Sardar Sobha Singh commanded wide appreciation and was almost revered not only by Sikh community but also by a large section of the Indian populace especially the army men. This is, evident from the fact that reproduction of Sobha Singh’s paintings runs into thousands. The prints and reprints of his originals have to a large extent ousted the calendar-art decorating the walls of the middle class Indian homes. There is hardly a Sikh family which does not have Sobha Singh’s print of the Gurus, This is indeed a great achievement and a significant service of the artist to Indian society. It appears that art never posed a problem for him. Materially speaking, Sobha Singh had rightly earned a good dividend. He enjoyed economic security and all comforts in his life.

Sardar Sobha Singh was also a faithful custodian of, the cultural heritage of India. The primary object of the artist was to convey his feelings of love, peace and harmony through the medium of his paintings. He painted to boost the mental bearing of the Indian masses. There is a motto engraved in bold letters right on the facade of his house at Andretta ‘GROW MORE GOOD.’

While he paînted Sohni Mahiwal to the delight of all Punjabis, he provided “Kangrà Bride” and “Gaddi Belle” and the landscapes of Khajjar and Rewalsar to the hill people Sardar Sobhà Singh was primarily the painter of the Divine. His life-like portraits of the Sikh Gurus and also those of Lord Rama and Lord Krishna and Jesus Christ are endeäringly held by a vast number óf our people. While his “Mumtaz Mahal’s last Desire” and “Queen Nur Jahan in presence of Guru Hargobind” (prints of this painting were sealed following a protest from the Muslim Press in 1935) are yet another proof of his talent and craftsmanship which he employed in carving out an image of the medieval past. His portraits of the National freedom fighters like Baba Ram Singh, Mahatma Gandhi and Pt. Jawahar Lal Nehru, Lal Bahadur Shastri etc. are reflections of his national outlook. His murals decorate verandah of the art gallery of the Parliament House in New Delhi. The Panel depicting evolution of Sikh history has Guru Nanak with Bala and Mardana on one side and Guru Gobind Singh in meditation on the other. Some of his other well known creations are “The Last Report”, “The Devil”, “Know Thyself”,  “The Dawn”,  “Lady Snake Charmer”, “The Foundation Stone”, “The Lalla Rookh’, “Sassi Pannun”, “Omar Khayam and Saqi”, “Music and Poetry” etc.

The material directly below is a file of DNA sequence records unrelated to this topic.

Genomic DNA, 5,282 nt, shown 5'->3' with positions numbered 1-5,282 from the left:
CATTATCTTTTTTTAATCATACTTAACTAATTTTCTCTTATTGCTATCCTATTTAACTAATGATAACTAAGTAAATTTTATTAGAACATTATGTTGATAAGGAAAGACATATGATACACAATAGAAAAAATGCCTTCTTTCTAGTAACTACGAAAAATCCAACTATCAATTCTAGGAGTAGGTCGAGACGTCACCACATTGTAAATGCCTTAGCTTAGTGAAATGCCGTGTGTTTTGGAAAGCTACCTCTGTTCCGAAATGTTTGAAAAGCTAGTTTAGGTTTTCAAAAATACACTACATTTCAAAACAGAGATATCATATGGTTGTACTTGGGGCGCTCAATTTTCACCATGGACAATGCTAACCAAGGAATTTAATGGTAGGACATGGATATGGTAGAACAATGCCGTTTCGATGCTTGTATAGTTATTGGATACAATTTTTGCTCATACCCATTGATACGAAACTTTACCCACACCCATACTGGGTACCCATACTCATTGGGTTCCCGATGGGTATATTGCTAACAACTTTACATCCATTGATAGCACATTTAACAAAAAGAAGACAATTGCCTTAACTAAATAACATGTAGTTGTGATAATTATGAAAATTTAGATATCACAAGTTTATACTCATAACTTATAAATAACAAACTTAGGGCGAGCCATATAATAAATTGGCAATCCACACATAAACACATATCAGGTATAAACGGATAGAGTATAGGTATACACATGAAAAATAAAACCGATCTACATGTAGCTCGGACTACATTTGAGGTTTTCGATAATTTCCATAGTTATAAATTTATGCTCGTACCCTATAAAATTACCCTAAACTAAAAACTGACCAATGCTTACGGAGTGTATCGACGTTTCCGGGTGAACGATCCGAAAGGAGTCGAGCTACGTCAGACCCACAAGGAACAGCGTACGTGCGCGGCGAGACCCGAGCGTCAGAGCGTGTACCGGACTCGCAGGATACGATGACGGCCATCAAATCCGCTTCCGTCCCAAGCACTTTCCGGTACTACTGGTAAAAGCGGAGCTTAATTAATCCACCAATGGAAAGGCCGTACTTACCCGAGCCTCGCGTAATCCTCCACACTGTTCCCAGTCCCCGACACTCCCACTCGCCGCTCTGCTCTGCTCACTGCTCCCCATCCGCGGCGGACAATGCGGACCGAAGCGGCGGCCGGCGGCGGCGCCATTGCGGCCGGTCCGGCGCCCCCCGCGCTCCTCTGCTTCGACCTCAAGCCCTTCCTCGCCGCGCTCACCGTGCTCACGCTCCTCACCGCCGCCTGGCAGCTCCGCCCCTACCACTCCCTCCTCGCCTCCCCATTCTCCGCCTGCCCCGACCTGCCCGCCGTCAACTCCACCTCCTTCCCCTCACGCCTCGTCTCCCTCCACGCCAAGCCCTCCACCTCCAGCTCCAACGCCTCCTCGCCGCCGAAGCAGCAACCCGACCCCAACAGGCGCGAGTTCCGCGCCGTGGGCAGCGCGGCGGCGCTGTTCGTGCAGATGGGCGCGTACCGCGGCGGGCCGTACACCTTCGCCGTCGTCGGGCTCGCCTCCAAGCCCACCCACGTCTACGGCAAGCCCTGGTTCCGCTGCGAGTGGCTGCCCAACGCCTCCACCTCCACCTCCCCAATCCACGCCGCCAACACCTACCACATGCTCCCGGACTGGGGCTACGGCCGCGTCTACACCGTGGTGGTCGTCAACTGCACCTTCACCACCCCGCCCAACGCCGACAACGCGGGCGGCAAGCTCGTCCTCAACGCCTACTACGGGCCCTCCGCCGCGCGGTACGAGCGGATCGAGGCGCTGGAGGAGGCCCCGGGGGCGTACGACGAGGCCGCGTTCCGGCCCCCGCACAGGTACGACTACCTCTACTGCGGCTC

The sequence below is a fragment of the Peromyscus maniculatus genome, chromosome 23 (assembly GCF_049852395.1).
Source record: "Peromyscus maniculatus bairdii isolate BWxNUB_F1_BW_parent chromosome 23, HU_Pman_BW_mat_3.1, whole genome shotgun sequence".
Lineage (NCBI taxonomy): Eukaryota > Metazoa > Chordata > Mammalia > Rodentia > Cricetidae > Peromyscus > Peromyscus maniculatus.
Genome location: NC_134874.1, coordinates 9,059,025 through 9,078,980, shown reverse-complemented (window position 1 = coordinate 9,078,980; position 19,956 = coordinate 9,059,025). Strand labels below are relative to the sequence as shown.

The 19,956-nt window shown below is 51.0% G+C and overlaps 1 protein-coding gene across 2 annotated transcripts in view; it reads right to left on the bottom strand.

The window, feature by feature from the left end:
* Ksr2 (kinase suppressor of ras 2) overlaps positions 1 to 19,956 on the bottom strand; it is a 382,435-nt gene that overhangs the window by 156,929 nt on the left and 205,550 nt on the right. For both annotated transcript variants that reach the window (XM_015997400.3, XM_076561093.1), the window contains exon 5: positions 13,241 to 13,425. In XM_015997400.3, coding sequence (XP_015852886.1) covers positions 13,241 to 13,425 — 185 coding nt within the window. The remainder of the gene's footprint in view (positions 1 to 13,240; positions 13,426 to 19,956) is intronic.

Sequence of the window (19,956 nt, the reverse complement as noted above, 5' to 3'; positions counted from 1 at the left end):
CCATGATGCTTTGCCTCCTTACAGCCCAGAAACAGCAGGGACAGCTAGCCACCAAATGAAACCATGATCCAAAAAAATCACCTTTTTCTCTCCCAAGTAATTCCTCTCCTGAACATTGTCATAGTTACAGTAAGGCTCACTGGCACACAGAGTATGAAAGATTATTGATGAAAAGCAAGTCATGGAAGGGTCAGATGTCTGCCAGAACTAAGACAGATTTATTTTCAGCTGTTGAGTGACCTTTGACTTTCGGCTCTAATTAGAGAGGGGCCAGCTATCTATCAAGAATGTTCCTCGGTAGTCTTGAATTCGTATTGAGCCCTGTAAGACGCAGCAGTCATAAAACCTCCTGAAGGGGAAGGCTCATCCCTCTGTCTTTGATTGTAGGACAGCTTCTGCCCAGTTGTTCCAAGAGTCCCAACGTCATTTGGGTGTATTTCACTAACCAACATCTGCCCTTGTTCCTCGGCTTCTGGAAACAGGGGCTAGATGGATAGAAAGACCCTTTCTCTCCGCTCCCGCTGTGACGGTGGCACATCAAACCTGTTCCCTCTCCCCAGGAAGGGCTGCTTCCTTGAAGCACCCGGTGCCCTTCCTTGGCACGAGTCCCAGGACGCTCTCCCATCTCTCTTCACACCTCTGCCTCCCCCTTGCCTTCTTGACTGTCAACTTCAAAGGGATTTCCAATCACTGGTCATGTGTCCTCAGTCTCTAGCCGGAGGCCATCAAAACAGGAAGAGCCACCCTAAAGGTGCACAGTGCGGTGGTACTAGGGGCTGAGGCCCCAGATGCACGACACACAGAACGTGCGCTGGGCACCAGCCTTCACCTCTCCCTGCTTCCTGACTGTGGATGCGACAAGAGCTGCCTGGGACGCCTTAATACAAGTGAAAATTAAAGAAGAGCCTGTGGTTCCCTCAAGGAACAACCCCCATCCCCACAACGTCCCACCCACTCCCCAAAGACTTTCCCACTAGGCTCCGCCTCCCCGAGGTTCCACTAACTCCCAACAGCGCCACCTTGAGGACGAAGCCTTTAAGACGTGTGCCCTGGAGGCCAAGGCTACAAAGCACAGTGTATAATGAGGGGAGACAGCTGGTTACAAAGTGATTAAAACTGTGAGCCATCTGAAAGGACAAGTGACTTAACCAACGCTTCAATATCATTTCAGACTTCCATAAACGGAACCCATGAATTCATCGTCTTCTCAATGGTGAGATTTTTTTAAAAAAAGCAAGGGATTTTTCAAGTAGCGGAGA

Sobha Singh has painted memorable works which are original in conception and varied in treatment. But the portraits of the Sikh Gurus have been acclaimed as his master creation.

Sobha Singh had been greatly inspired by the Indian epics, the Medieval Indian History, Sikh Religion, Punjab Romance and Indian National heroes. He was deeply concerned with the struggle and aspirations of the National Freedom fighters. He attended the historic meeting of the Jallianwala Bagh at Amritsar on 13 April 1919 and witnessed the brutality of the Colonial administration. Further, he was so much moved by the dauntless courage and unflinching faith of the Akali volunteers of Guru Ka Bagh Morcha days that he shifted his studio to Chowk Phawara, from where he could have the full view of the bands of the Morcha volunteers and draw inspiration to paint the portraits of the Sikh Gurus who had spread their mission of spiritual and social reforms in adverse circumstances and instilled self-confidence among the people. It is said that Shaheed Bhagat Singh visited Sobha Singh’s studio (at Lahore) in disguise to see with his own eyes the master paintings of the artist to derive inspiration from them. All these events show how personality and situation interacted to influence the motivation, thought and achievement of Sardar Sobha Singh.

His artistic talent and spiritual bent of mind combined to make him one of the most celebrated artists of the modern Punjab. For his devotion to the Sikh faith, his high moral character and artistic skill, Sardar Sobha Singh was highly respected by his contemporaries.

His work has won him international fame and reputation. His paintings are adorning various museums, art galleries, shrines and also the collection of some very distinguished connoisseurs of art in India and outside.

Art critics and scholars admired him for his single-minded devotion to art and his choice in retreating to a remote village in hills to live in peace and solitude and to create manifestations of his meditation in colours and shades of his choice. What he painted and wrote is the gospel of love of humanity and life we most easily understand.

One of the most welcome developments in recent times is that the collective consciousness is taking roots in the mind of the intellectuals of the Punjab towards bestowing due honour to those sons of the soil who have contributed to the aesthetics of the society.

In the wake of this awakening our endeavour to present the life and works of Sardar Sobha Singh in the contemporary socio-cultural perspective in which the artist had to stride over constraints of the times is an interesting story to relate.

He emphasized on the central truth of the artist’s life which has been adequately pointed out in his biographical note: “eh ho sakda hai (This can happen) wherein he wants us all to fight evil in all its forms wherever it rears its head. Like Tolstoy and Gandhi, believed in the datum that resistance to evil must be grounded in love and the strife for the artist. The union of human souls is the highest and the only law of human life.